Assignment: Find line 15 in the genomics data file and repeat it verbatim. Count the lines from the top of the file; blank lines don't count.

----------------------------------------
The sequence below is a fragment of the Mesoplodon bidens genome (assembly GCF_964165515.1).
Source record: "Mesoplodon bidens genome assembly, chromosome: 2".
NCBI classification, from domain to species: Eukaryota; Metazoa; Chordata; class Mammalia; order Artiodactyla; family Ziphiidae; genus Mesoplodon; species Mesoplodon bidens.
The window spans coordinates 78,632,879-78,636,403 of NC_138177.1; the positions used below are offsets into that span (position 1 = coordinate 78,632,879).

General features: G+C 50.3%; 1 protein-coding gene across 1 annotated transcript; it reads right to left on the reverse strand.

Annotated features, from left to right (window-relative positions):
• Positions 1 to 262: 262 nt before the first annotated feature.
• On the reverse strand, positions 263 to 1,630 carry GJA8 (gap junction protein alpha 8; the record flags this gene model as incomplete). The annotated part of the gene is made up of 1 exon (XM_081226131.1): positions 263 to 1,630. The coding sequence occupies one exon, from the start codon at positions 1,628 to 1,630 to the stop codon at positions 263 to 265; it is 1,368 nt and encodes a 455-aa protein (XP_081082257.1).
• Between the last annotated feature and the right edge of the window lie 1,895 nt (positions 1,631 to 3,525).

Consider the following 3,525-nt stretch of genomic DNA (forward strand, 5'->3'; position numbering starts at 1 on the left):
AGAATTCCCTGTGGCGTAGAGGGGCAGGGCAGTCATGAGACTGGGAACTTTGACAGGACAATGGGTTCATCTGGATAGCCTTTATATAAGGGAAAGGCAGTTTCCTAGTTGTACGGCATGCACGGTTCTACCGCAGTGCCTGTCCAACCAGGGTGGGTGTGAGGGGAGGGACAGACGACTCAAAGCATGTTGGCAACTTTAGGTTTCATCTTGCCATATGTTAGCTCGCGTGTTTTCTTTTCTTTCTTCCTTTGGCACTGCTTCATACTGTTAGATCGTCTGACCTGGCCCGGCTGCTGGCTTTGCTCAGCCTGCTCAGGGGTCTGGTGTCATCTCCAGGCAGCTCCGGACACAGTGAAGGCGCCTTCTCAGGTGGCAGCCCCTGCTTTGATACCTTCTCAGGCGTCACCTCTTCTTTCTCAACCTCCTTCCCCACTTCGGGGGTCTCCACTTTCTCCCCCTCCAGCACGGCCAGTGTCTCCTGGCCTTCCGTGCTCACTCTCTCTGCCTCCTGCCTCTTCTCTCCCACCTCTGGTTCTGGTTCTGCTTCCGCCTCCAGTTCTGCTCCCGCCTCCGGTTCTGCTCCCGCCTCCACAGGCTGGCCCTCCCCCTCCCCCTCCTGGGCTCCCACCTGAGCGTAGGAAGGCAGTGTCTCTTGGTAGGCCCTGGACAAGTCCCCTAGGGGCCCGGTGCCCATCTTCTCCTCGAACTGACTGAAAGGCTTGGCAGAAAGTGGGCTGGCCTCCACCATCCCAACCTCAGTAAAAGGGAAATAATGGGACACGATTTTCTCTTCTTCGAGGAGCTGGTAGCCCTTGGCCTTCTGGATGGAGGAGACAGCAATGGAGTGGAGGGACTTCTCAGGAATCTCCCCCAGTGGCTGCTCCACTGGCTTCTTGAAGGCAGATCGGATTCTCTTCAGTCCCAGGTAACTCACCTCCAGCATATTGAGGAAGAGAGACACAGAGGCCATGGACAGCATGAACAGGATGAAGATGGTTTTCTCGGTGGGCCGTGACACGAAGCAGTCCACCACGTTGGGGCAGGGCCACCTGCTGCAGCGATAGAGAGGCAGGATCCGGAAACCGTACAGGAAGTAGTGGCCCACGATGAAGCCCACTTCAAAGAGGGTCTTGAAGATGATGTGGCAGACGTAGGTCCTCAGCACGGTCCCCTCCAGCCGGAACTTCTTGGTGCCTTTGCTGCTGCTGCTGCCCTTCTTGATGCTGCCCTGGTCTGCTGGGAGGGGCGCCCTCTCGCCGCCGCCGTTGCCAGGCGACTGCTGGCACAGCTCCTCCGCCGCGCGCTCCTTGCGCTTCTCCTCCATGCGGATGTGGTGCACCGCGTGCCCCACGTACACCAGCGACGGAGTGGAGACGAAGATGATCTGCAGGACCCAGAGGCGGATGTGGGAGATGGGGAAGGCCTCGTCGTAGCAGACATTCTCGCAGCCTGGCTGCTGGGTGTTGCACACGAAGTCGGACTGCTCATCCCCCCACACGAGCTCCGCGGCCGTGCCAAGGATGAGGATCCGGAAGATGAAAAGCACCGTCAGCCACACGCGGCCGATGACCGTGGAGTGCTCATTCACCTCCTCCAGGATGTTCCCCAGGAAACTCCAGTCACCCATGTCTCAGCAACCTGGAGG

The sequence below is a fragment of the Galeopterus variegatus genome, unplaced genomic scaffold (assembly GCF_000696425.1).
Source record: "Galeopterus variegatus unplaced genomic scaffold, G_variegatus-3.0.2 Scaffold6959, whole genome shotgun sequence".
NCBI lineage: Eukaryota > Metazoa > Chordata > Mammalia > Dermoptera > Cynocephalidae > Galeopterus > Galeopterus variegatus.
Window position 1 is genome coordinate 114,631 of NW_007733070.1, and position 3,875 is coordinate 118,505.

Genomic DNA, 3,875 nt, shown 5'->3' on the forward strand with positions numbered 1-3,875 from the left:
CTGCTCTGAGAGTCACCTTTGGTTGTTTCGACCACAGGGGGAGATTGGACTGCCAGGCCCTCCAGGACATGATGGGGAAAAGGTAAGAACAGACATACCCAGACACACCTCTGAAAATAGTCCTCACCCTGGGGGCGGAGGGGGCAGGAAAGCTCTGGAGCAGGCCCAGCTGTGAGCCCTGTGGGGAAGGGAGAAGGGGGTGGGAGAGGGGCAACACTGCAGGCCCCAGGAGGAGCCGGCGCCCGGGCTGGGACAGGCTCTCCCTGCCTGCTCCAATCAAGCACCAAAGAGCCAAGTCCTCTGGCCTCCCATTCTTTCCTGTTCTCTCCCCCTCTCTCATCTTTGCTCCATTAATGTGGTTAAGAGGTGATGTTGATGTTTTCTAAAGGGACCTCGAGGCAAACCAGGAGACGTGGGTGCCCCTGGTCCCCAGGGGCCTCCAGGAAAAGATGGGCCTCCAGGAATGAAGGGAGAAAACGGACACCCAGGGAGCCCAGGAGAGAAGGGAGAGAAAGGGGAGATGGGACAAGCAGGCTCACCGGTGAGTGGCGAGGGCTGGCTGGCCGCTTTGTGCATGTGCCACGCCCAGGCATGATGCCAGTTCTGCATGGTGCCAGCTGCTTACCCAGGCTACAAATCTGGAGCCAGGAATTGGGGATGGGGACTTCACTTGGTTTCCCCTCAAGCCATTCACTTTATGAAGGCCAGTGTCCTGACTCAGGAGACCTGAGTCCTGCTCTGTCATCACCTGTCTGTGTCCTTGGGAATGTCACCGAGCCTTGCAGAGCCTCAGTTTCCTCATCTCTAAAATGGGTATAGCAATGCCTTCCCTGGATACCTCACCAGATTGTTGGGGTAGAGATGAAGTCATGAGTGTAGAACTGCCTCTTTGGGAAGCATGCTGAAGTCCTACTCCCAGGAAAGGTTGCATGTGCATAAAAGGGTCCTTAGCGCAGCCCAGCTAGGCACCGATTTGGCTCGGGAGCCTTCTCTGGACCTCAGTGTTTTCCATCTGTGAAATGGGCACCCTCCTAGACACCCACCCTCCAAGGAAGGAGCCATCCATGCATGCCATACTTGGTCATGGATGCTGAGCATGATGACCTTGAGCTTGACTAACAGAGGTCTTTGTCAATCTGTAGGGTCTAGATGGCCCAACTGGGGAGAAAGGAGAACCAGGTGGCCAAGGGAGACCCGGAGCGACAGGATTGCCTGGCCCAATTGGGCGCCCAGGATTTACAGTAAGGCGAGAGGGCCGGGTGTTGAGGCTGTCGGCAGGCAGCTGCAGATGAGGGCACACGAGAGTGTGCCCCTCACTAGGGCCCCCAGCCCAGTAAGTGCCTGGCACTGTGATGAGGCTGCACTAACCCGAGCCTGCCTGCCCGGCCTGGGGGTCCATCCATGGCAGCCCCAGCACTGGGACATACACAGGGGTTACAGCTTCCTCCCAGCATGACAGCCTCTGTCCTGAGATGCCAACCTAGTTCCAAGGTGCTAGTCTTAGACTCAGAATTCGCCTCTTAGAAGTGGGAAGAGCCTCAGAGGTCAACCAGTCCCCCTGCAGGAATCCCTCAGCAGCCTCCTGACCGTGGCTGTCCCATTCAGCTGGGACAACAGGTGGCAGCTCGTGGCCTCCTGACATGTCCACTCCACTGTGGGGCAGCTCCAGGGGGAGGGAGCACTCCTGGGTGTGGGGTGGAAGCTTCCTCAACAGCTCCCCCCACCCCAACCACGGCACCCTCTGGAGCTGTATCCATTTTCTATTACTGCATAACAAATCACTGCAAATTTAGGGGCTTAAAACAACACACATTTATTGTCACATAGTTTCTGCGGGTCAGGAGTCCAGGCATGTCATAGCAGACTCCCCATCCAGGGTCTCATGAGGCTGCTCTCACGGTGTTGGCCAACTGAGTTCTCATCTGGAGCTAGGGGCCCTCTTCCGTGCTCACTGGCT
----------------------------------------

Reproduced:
Window position 1 is genome coordinate 114,631 of NW_007733070.1, and position 3,875 is coordinate 118,505.